Favorite Compilations Of 2008
There have been a number of top 10 favorite releases for 2008 posted by KDHX DJs. I thought I’d try something different and share some of my favorite compilations that were put out in 2008. I’m only scratching the surface here but that’s the nature of Top 10 lists, anyway. Or, in this case, a Top 7 list. Suffice it to say that I think any one of these compilations yield an overabundance of musical gems.
1. Take Me to the River: A Southern Soul Story 1961-1977 – Kent UK
If there is a better introduction and retrospective to southern soul than this 3-CD compilation, I sure haven’t heard it. Southern soul classics mixed with rarities and accompanied with a 72-page hardcover booklet. It’s done by the folks at Kent UK so it’s a given that the sound and packaging is topnotch.
2. Oxford American 10th Anniversary Southern Music CDs – Oxford American
Every year, Oxford American magazine puts out an issue devoted to southern music. The latest issue (with Jerry Lee Lewis on the cover) is their 10th anniversary and comes with two CDs of music tangentially related to southern music. These CDs include a myriad of different artists and musical genres from recordings spanning over seventy years. So much wonderful music on here and quite a bit from artists I have never heard before. Then when you factor in the magazine, itself, with music writing by the likes of writers such as Peter Guralnick, what are you waiting for? Available at fine booksellers near you.
3. The Wire: And All the Pieces Matter — Five Years of Music from The Wire – Nonesuch
This compilation perfectly intersperses music tracks with dialogue from five years of the finest television series ever made. This compilation manages to capture the essence of the show which is not an easy task. Artists ranging from Jesse Winchester, Tom Waits, & The Pogues to DJ Technics, Lafayette Gilchrist, & Blind Boys of Alabama are sequenced in a way where it all makes sense. Most of the snippets of dialogue included, however, are not likely to be FCC-approved anytime, soon.
4. New Orleans Funk, Vol. 2 – Soul Jazz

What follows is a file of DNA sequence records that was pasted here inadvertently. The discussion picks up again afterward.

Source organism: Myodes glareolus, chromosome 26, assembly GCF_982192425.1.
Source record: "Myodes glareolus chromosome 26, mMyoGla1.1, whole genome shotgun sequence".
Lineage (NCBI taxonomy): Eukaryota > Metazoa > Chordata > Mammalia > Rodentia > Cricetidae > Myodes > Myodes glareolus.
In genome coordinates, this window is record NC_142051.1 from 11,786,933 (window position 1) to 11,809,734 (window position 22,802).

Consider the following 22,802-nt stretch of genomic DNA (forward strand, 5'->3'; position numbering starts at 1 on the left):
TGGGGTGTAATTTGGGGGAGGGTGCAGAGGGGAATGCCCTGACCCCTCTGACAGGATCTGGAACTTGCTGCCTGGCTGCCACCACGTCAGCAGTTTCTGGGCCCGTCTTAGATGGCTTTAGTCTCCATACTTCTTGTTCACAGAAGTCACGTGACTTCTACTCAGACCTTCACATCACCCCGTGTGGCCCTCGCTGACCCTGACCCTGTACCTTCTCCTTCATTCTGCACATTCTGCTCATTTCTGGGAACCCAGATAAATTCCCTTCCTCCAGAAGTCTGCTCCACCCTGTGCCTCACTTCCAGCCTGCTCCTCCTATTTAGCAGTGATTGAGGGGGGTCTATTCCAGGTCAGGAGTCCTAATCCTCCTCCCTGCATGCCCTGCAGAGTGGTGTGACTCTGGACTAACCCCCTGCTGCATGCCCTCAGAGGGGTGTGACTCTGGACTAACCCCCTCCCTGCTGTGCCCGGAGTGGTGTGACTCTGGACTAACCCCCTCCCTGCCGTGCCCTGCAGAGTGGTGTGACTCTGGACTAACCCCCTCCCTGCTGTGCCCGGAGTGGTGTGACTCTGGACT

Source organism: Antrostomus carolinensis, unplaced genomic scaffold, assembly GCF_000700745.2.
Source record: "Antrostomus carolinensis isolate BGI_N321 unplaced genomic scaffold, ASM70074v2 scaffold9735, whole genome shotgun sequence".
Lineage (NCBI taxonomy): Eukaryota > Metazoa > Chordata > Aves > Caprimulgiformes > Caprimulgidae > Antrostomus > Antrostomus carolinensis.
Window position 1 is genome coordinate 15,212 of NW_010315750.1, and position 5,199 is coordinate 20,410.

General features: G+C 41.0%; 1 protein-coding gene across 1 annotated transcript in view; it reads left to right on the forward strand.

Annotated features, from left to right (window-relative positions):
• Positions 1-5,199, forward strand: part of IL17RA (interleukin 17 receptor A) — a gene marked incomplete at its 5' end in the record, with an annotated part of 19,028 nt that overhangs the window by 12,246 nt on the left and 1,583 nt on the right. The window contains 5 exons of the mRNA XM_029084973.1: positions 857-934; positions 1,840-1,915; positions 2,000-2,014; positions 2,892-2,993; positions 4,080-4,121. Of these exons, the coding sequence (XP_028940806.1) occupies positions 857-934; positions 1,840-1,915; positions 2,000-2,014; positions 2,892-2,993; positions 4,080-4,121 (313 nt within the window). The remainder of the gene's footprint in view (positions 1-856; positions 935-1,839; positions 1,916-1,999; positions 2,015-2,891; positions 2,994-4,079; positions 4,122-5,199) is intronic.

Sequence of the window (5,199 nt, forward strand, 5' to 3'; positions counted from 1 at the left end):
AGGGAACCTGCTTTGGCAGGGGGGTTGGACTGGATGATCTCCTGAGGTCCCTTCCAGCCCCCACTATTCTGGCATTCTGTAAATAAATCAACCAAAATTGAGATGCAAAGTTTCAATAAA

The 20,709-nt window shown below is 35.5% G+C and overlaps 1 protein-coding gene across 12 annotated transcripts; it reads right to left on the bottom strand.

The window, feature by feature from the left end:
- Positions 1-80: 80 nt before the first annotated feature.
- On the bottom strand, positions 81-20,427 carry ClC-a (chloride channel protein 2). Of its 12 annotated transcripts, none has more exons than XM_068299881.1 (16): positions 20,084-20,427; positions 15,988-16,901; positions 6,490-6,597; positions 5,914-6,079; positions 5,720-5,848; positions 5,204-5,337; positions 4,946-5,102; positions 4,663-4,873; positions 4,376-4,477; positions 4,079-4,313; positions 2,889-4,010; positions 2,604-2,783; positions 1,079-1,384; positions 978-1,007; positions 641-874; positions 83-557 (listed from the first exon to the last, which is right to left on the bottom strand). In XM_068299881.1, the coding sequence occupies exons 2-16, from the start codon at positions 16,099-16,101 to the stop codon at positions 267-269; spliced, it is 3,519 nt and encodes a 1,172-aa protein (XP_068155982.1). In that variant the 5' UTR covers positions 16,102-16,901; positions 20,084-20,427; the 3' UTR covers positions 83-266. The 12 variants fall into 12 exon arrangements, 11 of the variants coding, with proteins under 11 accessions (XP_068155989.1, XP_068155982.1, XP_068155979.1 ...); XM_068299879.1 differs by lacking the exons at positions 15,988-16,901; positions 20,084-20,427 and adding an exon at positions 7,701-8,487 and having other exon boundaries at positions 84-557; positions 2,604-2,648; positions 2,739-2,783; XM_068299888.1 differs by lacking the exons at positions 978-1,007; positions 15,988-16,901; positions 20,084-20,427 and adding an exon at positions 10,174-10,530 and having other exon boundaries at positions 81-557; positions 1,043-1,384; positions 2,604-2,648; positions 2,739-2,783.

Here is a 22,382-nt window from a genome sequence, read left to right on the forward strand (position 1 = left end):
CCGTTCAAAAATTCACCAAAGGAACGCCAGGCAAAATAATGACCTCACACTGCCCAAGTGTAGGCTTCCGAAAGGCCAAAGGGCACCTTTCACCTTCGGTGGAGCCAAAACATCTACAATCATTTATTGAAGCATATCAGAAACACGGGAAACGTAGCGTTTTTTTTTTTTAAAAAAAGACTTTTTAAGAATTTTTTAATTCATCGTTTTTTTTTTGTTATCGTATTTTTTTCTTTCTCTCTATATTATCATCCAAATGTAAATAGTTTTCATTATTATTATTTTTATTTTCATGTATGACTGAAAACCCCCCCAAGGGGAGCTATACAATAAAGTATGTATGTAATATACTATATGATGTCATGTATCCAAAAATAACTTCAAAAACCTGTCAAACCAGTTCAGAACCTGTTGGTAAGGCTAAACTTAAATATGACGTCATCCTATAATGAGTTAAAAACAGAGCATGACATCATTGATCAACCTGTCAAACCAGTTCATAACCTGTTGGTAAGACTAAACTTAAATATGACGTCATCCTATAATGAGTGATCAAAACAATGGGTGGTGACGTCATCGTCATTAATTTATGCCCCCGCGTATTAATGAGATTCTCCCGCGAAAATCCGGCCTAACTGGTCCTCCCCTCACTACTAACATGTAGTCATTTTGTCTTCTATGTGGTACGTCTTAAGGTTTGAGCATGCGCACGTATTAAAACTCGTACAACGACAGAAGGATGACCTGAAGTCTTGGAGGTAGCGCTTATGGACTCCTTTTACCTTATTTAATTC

This second edition came out in 2008 and features New Orleans funk and soul from the 60s and early-70s. This collection features well-known artists such as Lee Dorsey & Allen Toussaint and combines them with lesser-known artists such as Bonnie & Sheila and the Prime Mates. Put this on and let the party ensue.
5. Christmas a Go-Go – Wicked Cool
Don’t let the fact that this is a compilation of Christmas music fool you into thinking that it is any lesser in quality than any other compilation on this list. Compiled by Little Steven of the E-Street Band and Underground Garage and, in my estimation, one of the best Christmas music compilations ever made. And, believe me, I’ve heard a few Christmas music compilations over the the years. Like many fine compilations, well-known artists (such as Darlene Love, the Kinks, the Ramones) are combined with lesser-known and talented artists (Boss Martians, Chesterfield Kings, Joe Pesci(?)) to make a cohesive collection with surprises galore. A cornucopia of rock, garage-rock, & soul.
6. Theme Time Radio Hour: With Your Host Bob Dylan – Ace
Bob Dylan has managed the difficult feat of still being able to surprise and be relevant after almost fifty years of being a recording artist. In 2006, he added a different role & started hosting a weekly radio show called Theme Time Radio Hour which is a blend of jazz, blues, country, rock, boogie-woogie, R&B, & soul songs which revolve around a different theme every week. This two-CD collection captures the flavor of the show by compiling songs culled from some of those broadcasts. This is like a history lesson of great American music presented in a way that is informative, inspiring, and never less than entertaining.
7. Do-Wah-Diddy: Words and Music by Ellie Greenwich and Jeff Barry
Ace is putting out all these wonderful collections of different artists covering songs by various sublime songwriters. This happens to be one of those compilations. I could have, just as easily, put the Bert Berns, Jackie DeShannon, Jerry Ragavoy, early Randy-Newman, or Carole King/Gerry Goffin compilations on this list and be equally as happy. I suppose I selected this one because it had so many musical surprises that I’ve never heard before — with “Maybe I Know” featuring the most rocking recording by Lesley Gore you’re likely to hear, “Everybody Come Clap Your Hands” by a band called Moody & The Deltas, “I Can Hear Music” by the Beach Boys among the highlights.